You’ve been in the front row for very different eras of Halloween—the original in 1978 and Halloween II in 1981, then Halloween: H20 during the ’90s slasher revival, and now this new trilogy. Can you walk me through those different eras?
When I look back at the first Halloween, it was, “Wow, this is great. I’ve got a job.” You’re a young actor, and I always did guest parts and things, but this seemed like it was going to be different. The thrill for me in the first Halloween was that I got to work with Donald Pleasence. John Carpenter was an unknown quantity, and I probably shouldn’t admit this, but I’m not a horror aficionado. But I appreciated the script. I thought it was really interesting, and I love [Halloween co-writer] Debra Hill. Debra and I, with my husband and some other people, went on to do a lot of early environmental work. So Debra was in my life in a whole other way until she died way too young. She was really a pioneer. She was pushing at the glass ceiling.
John wrote the characters that survived the first one into the second one, and John was going to direct it, but decided at the last minute not to. And my husband, Rick Rosenthal, had the same agent. So his agent at the time said, “I’ve got the guy to direct it.” A lot of people erroneously think that Rick and I met on Halloween II, but we didn’t. We had been a couple before that, but we kept that quiet. The fans seemed to like the romance of, “Oh, they met on Halloween II.”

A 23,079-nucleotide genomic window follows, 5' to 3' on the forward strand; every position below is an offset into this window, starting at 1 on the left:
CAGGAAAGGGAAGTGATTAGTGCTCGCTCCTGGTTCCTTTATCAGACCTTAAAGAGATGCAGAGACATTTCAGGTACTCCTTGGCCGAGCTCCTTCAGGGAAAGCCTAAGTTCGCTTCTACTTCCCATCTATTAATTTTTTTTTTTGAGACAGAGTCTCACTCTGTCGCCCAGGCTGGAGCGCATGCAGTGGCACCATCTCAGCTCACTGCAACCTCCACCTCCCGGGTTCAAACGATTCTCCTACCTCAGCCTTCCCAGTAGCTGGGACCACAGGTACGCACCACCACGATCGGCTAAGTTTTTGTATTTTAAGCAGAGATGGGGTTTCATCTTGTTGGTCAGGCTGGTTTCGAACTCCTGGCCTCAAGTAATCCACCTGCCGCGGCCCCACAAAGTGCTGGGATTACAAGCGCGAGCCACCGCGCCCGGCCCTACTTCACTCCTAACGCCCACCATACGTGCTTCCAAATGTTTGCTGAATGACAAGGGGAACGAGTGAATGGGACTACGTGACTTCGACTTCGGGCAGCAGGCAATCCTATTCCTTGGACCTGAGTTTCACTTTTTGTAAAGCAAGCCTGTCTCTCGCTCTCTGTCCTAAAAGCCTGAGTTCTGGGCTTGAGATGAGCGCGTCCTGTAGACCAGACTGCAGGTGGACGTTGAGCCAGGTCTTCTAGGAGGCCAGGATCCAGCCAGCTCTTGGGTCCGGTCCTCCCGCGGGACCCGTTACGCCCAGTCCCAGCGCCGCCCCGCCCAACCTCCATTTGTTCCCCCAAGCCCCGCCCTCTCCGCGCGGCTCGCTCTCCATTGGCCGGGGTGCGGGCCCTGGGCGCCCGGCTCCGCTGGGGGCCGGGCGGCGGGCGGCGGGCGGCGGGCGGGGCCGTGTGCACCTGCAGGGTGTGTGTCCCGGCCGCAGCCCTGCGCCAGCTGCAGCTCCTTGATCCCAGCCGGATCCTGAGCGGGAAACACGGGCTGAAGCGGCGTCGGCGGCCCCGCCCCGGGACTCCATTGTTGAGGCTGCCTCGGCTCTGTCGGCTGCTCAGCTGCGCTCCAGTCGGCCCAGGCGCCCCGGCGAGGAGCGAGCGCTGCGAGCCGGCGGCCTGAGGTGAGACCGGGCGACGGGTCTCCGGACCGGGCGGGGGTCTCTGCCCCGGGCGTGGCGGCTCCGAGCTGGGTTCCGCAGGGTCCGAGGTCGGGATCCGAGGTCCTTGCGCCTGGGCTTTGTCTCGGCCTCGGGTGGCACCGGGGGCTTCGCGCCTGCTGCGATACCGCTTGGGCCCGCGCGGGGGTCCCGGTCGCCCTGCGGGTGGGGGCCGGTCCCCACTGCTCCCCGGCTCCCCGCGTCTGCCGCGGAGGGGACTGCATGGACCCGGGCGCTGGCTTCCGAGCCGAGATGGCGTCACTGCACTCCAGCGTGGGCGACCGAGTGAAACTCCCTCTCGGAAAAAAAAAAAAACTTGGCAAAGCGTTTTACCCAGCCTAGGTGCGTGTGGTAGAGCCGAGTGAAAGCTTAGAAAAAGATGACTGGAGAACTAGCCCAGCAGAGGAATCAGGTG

When H2O came along, it seemed a little ridiculous to me, but I thought, “Why not?” By that time I was appreciating the franchise a little bit more. It’s ironic when I think about it, that through a whole career, this made me an icon. In a narrow window, to be sure. But that’s remarkable to me and fun. I’m having a lot of fun with this.
What’s different about this latest round?
My young assistant insisted that I go on Instagram. And it’s like, “I don’t know, Shannon.” She said, “You should.” And so she’s been interpreting things—like a lot of people, if they look at a picture, they put “queen.” I didn’t know that’s the iconic high praise. But also, I can see how addictive it is. It’s like, how many followers do I have now? How many followers? So do you want to know? I have 1,836 followers.
I should follow you on Instagram.
You should. I want another follower. I want to get up to 2,000. What is my name?
Nancy Stephens official? I found you. I’m clicking “follow” right now.
Oh, good. Look at that. Oh. Oh. And I have on here “Jeffrey Bloomer started following you.” Excellent.
I don’t post much, but I’ll like all your photos.
Well, who has time for all of this? That was so amazing to me, is that people, I post something, and—oh, here you are. Here, I’m seeing you. How old are you? You look like you’re 10.
I just turned 35—